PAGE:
I am a father of three beautiful, talented and amazing children. This is the first year in which each of our three kids attend a different school. Our mornings are hectic and we are crunched for time, so that I may get each child to school without being tardy. They rarely eat a nutritious breakfast to get their day off to a great start. Sometimes my 13-year-old goes to school wearing his 7-year-old brother’s shirt or shorts. Many times, my 7-year-old goes to school with mismatched socks, orange shorts and a red shirt, as if he is auditioning for a part as a clown in a school play. Neither boy makes any attempt to do anything with their hair. My daughter, who is now in high school, has a closet full of clothes, yet she keeps a solid rotation of five outfits she prefers to wear week after week. I’ve resorted to hiding things, just to make her wear some of her other clothing.
This year, the kids are in 2nd, 8th and 9th grade. There have been many ups and downs along the way. I’ve learned that I have to be able to handle each challenge and each child differently. Compared to those years when I was going through the public school system, it seems like a whole new world today.
I always thought I’d be the good dad, who would sit down and help my kids with their homework when they needed it. When my oldest two began junior high, they both struggled in math. I figured this would be my time to shine . . . Dad to the rescue! I quickly realized, this thing called “Common Core” was beyond my comprehension. I felt helpless, and like some sort of a high school dropout with 6th grade level intelligence. I had to set up tutoring sessions for each of them during 7th grade. While my daughter caught on and ended up getting good grades for the year, my son did not. He struggled all year. His struggles in math, led him to give up in other classes as well. He wasn’t doing his homework, or attempting to retake tests for better grades. He started to lash out with the teachers. He teetered between an F and D in math, and D and C in science and history all year. It wasn’t until I took him to the doctor to get a checkup, I realized his prescription for ADD was no longer working. After getting an adjustment in his meds, he was able to finish with three C’s in those classes where he had struggled. He has started his 8th grade off with all A’s and I couldn’t be more proud of him.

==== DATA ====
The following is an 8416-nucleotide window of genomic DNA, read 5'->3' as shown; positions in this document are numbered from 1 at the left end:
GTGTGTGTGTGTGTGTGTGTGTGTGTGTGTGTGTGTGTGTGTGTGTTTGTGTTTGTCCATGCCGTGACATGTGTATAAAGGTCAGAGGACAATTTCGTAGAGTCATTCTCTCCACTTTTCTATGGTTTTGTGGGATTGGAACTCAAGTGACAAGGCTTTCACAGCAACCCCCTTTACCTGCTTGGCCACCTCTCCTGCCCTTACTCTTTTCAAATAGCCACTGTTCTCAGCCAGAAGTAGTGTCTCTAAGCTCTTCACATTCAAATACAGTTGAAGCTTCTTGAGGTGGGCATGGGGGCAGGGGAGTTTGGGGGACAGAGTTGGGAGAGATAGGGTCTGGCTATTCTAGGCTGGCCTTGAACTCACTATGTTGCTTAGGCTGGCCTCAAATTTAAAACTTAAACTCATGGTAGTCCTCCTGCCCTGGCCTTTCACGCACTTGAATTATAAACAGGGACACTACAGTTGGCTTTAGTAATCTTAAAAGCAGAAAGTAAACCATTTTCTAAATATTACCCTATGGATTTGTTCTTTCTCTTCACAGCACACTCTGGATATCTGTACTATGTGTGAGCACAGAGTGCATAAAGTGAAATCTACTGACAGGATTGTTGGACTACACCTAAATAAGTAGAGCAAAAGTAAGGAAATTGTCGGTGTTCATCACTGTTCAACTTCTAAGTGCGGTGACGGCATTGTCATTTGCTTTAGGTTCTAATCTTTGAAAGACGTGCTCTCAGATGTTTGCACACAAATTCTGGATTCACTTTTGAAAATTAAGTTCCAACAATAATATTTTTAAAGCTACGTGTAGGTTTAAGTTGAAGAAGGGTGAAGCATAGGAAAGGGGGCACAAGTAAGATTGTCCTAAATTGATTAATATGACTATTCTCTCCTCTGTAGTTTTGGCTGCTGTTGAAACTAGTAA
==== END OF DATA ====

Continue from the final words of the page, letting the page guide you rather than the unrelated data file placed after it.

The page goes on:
I felt pretty good about getting a teenage daughter through junior high, without many issues. I have tried to be up front and honest with her about the things she will be introduced to throughout her school years. I had pre-warned her about the possibility of boys asking her for inappropriate photos, and sure enough, her school was in the news, as police confiscated phones from 7th and 8th graders who were sharing these types of photos. I was happy to learn she was not involved. Now she is a freshman in high school. She has a good heart and she is beautiful inside and out. Just last week, I found out she has a “boyfriend,” who according to her, was a sophomore. I had a discussion with her regarding high school boys, dating, and my expectations.
The very next day, a family friend whose son attends the same school, called me and informed me my daughter is holding hands in the hallways with a Senior. His son had sent him a text about it. I spent the rest of the afternoon digging up as much info on this boy that I could. My daughter and I had a long night of talking that evening, with what I believe to be good results. I did have to ground her from her phone for lying to me, which she understood.
There are so many things that can cross up our children as they make their way through school, grade by grade. As parents, we have to give them room to learn and grow from mistakes, yet we have to constantly be aware and stay on top of things so we can keep them safe from the huge mistakes.